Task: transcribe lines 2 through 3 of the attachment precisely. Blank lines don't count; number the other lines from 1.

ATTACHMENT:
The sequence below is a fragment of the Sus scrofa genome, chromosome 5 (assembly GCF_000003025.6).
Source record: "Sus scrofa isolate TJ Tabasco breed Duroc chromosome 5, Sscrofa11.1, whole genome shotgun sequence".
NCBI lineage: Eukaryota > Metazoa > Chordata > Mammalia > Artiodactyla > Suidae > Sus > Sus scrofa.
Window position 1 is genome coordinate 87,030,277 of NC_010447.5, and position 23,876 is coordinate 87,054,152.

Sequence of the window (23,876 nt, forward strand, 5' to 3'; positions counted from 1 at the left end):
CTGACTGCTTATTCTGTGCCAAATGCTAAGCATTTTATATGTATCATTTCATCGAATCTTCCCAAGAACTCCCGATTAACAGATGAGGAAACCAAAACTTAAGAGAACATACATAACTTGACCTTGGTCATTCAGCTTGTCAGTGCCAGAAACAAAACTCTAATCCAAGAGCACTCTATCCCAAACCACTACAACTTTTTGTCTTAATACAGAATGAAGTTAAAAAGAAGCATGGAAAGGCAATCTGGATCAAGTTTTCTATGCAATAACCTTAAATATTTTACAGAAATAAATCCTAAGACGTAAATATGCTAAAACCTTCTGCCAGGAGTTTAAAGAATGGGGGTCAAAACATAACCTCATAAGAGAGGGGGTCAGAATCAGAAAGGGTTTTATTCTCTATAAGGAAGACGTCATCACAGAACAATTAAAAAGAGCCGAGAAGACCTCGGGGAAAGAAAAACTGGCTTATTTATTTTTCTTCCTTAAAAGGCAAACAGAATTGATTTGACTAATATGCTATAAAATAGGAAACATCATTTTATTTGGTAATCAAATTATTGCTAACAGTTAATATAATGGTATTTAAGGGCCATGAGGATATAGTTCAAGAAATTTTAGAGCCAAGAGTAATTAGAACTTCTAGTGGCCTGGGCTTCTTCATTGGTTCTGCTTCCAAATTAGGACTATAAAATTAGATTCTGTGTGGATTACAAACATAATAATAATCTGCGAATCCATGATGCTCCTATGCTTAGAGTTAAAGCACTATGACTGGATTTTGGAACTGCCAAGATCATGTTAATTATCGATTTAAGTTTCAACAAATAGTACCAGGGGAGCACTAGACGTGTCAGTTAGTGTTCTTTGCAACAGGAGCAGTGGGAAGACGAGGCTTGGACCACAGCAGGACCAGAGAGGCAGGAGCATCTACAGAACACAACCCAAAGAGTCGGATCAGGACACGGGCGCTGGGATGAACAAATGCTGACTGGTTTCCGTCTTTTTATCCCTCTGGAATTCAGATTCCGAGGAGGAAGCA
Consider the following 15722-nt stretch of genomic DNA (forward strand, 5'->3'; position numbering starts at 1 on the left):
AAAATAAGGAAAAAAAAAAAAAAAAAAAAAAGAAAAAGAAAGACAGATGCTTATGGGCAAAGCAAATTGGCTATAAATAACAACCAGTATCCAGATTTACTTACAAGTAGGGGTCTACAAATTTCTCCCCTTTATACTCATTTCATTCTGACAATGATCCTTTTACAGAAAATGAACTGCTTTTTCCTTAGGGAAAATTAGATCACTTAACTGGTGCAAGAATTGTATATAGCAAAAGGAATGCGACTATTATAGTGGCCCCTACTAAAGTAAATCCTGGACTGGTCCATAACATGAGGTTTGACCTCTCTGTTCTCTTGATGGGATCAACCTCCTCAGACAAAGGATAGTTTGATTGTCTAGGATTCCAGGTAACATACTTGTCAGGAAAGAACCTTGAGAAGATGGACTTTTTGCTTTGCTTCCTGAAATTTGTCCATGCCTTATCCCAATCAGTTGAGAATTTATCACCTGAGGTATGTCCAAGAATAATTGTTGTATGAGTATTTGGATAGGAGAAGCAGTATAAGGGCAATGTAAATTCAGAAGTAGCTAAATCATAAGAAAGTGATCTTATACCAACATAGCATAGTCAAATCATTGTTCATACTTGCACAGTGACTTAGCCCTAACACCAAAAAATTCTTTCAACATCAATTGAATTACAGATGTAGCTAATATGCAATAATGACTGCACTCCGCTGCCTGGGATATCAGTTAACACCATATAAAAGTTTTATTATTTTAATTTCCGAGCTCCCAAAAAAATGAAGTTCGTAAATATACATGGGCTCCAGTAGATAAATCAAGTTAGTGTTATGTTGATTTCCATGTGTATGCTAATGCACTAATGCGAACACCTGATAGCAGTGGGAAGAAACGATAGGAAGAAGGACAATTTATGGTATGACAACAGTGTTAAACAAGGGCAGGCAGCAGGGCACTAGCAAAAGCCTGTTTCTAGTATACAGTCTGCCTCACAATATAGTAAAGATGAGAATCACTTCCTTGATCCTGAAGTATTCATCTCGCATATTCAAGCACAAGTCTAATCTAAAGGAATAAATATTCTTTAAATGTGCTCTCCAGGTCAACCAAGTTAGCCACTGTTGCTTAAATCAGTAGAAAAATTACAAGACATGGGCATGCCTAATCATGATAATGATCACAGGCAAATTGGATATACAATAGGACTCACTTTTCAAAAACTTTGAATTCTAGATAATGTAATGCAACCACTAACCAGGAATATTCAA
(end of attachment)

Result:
Source record: "Sus scrofa isolate TJ Tabasco breed Duroc chromosome 5, Sscrofa11.1, whole genome shotgun sequence".
NCBI lineage: Eukaryota > Metazoa > Chordata > Mammalia > Artiodactyla > Suidae > Sus > Sus scrofa.